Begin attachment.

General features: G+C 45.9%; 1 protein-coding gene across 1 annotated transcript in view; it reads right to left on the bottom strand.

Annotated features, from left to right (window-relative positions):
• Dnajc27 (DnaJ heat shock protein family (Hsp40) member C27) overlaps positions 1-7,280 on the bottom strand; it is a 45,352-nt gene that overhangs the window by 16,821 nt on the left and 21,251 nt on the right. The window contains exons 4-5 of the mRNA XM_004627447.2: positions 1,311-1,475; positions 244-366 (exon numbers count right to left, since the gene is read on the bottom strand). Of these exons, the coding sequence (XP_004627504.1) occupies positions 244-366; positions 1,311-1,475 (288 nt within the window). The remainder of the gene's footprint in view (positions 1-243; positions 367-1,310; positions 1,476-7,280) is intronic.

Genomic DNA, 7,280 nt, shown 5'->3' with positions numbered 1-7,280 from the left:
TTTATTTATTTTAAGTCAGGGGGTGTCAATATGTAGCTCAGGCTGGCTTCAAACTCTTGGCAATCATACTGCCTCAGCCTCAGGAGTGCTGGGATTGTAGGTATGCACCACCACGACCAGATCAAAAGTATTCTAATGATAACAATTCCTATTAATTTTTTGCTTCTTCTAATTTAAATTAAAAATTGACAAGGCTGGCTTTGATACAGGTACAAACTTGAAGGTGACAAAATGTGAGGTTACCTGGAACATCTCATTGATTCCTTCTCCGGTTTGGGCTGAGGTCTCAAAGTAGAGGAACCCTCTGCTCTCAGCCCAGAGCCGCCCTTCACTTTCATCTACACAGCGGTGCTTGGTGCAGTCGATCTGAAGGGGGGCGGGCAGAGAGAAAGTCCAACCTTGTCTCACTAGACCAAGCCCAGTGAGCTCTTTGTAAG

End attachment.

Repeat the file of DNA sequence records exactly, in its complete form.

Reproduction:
General features: G+C 45.9%; 1 protein-coding gene across 1 annotated transcript in view; it reads right to left on the bottom strand.

Annotated features, from left to right (window-relative positions):
• Dnajc27 (DnaJ heat shock protein family (Hsp40) member C27) overlaps positions 1-7,280 on the bottom strand; it is a 45,352-nt gene that overhangs the window by 16,821 nt on the left and 21,251 nt on the right. The window contains exons 4-5 of the mRNA XM_004627447.2: positions 1,311-1,475; positions 244-366 (exon numbers count right to left, since the gene is read on the bottom strand). Of these exons, the coding sequence (XP_004627504.1) occupies positions 244-366; positions 1,311-1,475 (288 nt within the window). The remainder of the gene's footprint in view (positions 1-243; positions 367-1,310; positions 1,476-7,280) is intronic.

Genomic DNA, 7,280 nt, shown 5'->3' with positions numbered 1-7,280 from the left:
TTTATTTATTTTAAGTCAGGGGGTGTCAATATGTAGCTCAGGCTGGCTTCAAACTCTTGGCAATCATACTGCCTCAGCCTCAGGAGTGCTGGGATTGTAGGTATGCACCACCACGACCAGATCAAAAGTATTCTAATGATAACAATTCCTATTAATTTTTTGCTTCTTCTAATTTAAATTAAAAATTGACAAGGCTGGCTTTGATACAGGTACAAACTTGAAGGTGACAAAATGTGAGGTTACCTGGAACATCTCATTGATTCCTTCTCCGGTTTGGGCTGAGGTCTCAAAGTAGAGGAACCCTCTGCTCTCAGCCCAGAGCCGCCCTTCACTTTCATCTACACAGCGGTGCTTGGTGCAGTCGATCTGAAGGGGGGCGGGCAGAGAGAAAGTCCAACCTTGTCTCACTAGACCAAGCCCAGTGAGCTCTTTGTAAG